More information:

Oregonhiking.com trail guide

Portlandhikers.org guide

Seaside, Oregon

Earlier this summer I spent a week at Seaside, Oregon for a family reunion.  We stayed at the Worldmark condo resort which was right on the beach.  The sun was out, and summer was in full swing there. I have many good memories of Seaside as a child because we used to camp at nearby Fort Stevens State Park.

The town of Seaside definitely has a coastal vibe, similar to southern California.  I spent a lot of time walking or biking the prom, and relaxing on the beach. I also visited the aquarium, rented a surrey, and shopped in downtown. Besides beach lounging and swimming at the hotel pool,  there isn’t a lot to do in Seaside. But really, what else do you want to do on vacation?

Turnaround with the Lewis and Clark statue

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The prom

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Downtown Seaside

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Aquarium

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Some of the family and our surrey

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The beach

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On the last night, we bought some firewood and had a bonfire on the beach. The sunset was gorgeous and it was a beautiful night.

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Stay tuned for some more posts about my hiking adventures and a few other places I visited.

Hood River, Oregon

Hood River is a port city located on the Columbia River about an hour east of Portland. It’s a popular destination for wind surfing, but also has an abundance of other activities like kite-boarding, kayaking, mountain biking, hiking, and skiing. There are also many breweries in town, and wineries in the surrounding areas.
With no plans on memorial day weekend, we found a cabin on airbnb and hit the road.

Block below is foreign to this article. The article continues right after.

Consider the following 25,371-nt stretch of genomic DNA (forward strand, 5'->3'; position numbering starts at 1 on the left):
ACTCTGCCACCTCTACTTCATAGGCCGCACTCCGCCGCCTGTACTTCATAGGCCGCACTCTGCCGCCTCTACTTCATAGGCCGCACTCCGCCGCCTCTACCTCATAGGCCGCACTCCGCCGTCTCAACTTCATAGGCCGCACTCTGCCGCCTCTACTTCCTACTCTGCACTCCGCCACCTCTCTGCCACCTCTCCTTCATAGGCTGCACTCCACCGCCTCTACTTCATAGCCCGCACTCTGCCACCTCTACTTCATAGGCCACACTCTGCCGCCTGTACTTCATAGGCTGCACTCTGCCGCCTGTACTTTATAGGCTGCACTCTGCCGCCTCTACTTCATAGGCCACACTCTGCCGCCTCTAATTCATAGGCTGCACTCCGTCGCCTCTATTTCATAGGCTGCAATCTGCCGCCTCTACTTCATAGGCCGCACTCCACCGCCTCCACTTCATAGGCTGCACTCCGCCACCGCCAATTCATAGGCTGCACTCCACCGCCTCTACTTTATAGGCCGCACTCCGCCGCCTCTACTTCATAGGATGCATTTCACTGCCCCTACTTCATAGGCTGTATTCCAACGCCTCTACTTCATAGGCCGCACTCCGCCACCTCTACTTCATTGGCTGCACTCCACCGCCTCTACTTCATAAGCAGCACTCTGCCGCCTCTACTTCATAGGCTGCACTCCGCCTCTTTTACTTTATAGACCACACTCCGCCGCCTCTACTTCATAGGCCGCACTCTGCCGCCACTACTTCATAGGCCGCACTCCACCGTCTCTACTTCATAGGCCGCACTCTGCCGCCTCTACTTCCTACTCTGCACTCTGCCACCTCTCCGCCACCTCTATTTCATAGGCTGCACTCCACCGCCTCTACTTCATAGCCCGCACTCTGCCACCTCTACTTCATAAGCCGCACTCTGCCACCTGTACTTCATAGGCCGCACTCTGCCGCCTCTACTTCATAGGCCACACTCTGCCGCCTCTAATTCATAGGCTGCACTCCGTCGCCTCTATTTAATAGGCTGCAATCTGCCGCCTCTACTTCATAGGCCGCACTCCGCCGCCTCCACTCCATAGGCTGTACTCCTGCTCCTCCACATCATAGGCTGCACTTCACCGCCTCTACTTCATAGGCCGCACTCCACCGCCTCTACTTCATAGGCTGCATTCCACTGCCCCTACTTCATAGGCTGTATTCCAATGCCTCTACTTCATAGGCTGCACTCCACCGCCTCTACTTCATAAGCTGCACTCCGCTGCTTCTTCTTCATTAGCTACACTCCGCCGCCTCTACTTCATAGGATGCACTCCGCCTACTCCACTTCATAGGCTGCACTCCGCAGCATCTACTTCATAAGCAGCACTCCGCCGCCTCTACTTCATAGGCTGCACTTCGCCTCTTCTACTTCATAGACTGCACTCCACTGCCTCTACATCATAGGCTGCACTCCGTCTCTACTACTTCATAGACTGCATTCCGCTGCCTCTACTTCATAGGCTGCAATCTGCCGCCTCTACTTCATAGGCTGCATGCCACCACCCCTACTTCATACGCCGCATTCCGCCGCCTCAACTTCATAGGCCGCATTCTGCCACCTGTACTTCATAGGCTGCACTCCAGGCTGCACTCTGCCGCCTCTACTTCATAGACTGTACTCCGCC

Our cabin was newly built, and spacious. There was one bedroom, with bunk space for two more guests. I like using airbnb because you support local residents, and you can usually find a space with a kitchen. This is one good way to cut the cost of a weekend get-a-ways.
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The cabin was located on a farm with lots of animals.
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 I used this as a guide for our activities.
We biked the Historic Columbia River Highway Trail from Hood River to Moiser. It was a nice wide, paved trail that had some great views of the river. There was a lot of people on parts of the on the trail but it  was wide enough to go around the pedestrians. The middle part of the trail was mostly empty.
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Later that day we drove the fruit loop. This drive was beautiful, and would have been even more spectacular if Mt. Hood wasn’t clouded over.
The next day, we went to the WAAAM (Western Antique Aeroplane and Automobile Museum).  At first I thought the $12 admission fee was a little steep. However this place was huge, and a had large variety of mostly working planes and cars.
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We then drove along the Historic Columbia River Historic Highway, and using the guide book Curious Gorge we determined which waterfalls to stop at. We took I-84 west, and got off on exit 22.
The first stop was the Portland Women’s Forum viewpoint.
The next stop was Vista House.
Along the highway are a series of waterfalls including Latourell, Shepperd’s Dell, Bridal Veil, and Wahkeena. Everyone and their dog goes to Multnomah, but it was impossible to find parking so we drove on. Honestly some of the other waterfalls are really awesome, and much less crowded.
Bridal Veil Falls
We also spent some time shopping and eating in downtown Hood River. My favorite meal was from Nora’s Table. The lemon bar at Doppio Coffee and Lounge was scrumptious.
It’s hard to win me over with a downtown. I have high expectations being from Port Townsend. Hood River was awesome. Honestly I might like it just as much at PT. I would love to go back there, and I highly recommend it as a place to visit in Cascadia.